Over the weekend, Fox News host Mike Huckabee announced he was leaving his show to consider a presidential bid. On Monday, he was greeted by a familiar blast of hot breath from the economically conservative pressure group Club for Growth, which denounced him as a tax-raising, government-growing economic illiterate — and a grossly overweight hick to boot.
Well, the hick part wasn't stated explicitly, but when it comes to the GOP elite and Mike Huckabee, it is usually implied.
Huckabee creates a fascinating chemical reaction when introduced into a Republican primary. He does the GOP elite the disfavor of taking their professed populism half-seriously. He runs on the premise that social conservatives have a legitimate right to lead the party, not just obey and enable it. People who have a lot of money and vote Republican often hate that.
There's an obvious class-based disgust that colors elite GOP reaction to Huckabee. They mockingly share his gauche Christmas cards, and urge him to retire to "the bait shop on the lake," to be surrounded by good Christians. His C.V. includes bullet points that cause boardroom dwellers to reach for their thrombolytics, things like "Arkansas governor," "Ouachita Baptist University," and "bassist, cover band."
And worst of all is Huckabee's wit. If the man were just a pious stage prop like Pat Robertson, or a raver like Alan Keyes, that would be tolerable. Unfortunately, Huckabee is wittier than a lot of people whose self-worth depends on being sharper than Arkansan preachers.
In his last go-around in 2008, the slights at Huckabee seemed to urge him to resist elite GOP orthodoxies even more. He said he identified with Main Street more than Wall Street. He questioned free trade's effect on America's political independence. He made a group of Value Voters jump to their feet when he proclaimed, "A country that cannot feed itself, that cannot fuel itself, and that cannot fight for itself with its own weapons which it manufactures itself is a nation that is not longer free... I don't want to see our food come from China, our oil come from Saudi Arabia, and our manufacturing come from Europe and Asia."
But Huckabee has not fully articulated a vision of government that flows logically from his socially conservative, economically populist instincts. He has outlined the goals of a more nationalist economic reform (self-sufficiency in food, fuel, defense), but not the policy substance that would get us there. Similarly, even people who share some of his views might question the utility and feasibility of Huckabee's plan to replace the federal income tax with a national consumption tax.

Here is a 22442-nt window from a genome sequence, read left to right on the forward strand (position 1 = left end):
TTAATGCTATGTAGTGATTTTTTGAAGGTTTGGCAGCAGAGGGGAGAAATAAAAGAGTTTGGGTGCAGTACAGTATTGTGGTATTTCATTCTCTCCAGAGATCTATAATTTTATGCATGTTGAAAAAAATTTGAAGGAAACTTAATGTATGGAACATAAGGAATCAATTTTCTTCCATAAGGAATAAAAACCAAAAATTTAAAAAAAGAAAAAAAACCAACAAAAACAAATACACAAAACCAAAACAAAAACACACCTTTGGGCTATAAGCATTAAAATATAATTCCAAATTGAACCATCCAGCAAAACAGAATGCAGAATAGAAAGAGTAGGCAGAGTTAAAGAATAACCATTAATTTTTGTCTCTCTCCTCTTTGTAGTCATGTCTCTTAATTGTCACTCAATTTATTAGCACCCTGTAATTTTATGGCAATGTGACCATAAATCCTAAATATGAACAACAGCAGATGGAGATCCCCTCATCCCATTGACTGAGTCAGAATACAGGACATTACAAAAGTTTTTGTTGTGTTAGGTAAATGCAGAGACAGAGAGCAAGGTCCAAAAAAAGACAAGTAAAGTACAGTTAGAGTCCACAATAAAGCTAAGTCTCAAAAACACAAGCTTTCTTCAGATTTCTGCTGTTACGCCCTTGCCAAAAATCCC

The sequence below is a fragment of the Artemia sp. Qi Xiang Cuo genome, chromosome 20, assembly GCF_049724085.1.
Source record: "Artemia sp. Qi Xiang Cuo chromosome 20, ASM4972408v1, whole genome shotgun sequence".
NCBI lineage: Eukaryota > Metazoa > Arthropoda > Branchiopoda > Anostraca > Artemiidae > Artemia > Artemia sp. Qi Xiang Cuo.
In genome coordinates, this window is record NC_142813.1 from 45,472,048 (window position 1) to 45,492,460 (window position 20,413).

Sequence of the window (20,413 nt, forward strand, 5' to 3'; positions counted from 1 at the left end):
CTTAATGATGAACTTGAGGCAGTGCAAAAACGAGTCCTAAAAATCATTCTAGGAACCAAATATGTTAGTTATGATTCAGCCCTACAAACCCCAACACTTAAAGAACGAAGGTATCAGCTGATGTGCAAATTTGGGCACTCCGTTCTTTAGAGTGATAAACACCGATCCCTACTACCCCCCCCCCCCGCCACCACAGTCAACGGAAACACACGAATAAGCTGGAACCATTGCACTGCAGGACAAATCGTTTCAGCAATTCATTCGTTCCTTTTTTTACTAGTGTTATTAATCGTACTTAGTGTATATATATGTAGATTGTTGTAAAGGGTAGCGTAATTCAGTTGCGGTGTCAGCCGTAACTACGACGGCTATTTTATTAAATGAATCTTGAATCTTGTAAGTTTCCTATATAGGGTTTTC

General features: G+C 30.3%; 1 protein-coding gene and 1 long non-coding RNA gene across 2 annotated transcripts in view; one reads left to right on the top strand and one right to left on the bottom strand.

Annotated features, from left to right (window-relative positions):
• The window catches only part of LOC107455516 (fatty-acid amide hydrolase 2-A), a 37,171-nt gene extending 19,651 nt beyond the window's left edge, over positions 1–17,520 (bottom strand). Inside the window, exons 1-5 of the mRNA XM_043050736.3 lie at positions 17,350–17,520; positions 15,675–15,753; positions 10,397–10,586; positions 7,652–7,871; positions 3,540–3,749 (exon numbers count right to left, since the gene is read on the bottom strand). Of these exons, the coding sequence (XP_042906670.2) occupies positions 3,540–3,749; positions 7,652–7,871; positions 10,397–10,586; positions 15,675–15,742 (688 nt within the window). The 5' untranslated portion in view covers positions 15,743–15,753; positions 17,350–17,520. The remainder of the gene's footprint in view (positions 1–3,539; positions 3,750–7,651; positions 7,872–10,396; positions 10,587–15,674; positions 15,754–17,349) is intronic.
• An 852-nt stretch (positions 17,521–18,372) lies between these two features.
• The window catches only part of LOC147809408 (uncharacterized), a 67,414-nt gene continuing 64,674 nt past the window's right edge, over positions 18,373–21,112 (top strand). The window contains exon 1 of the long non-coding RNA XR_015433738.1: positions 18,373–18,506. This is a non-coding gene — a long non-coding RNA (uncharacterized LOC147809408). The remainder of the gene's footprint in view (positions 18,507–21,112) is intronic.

The most fascinating question to my mind is which of the other viable 2016 GOP candidates Mike Huckabee will dislike the most. He is a capable assassin. In 2008, his distaste for Romney was obvious — and often hilarious. Like a lot of Evangelicals who grew up on books describing Mormonism as a "cult," Huckabee couldn't restrain himself from making less-than-respectful comments about Latter-Day Saints theology. He considered Romney "presumptuous and arrogant," and in the most memorable line of the 2008 GOP primary, said Mitt looked more "like the guy that fired you" than the one who hires you. Huckabee did more than anyone to create a McCain comeback, certainly more than McCain himself.
In this way, Huckabee has a kind of veto power. He's able to prevent his opponents from consolidating social conservatives as part of a primary coalition. Who will be the next victim? Huckabee has a well-documented dislike of libertarianism. He considers The Wall Street Journal editorial board and Club for Growth's vision of a GOP purified of social conservatism and social concern a "heartless, callous, soulless" version of conservatism.
Does that make him a natural enemy of libertarian Rand Paul? Or a foe of Jeb Bush, the kind of establishment Republican the WSJ actually likes? Your guess is as good as mine.
But for those who enjoy the sport of politics, a possible Huckabee candidacy is the best news so far of the nascent 2016 cycle. Get in this thing, Mike. And let it rip.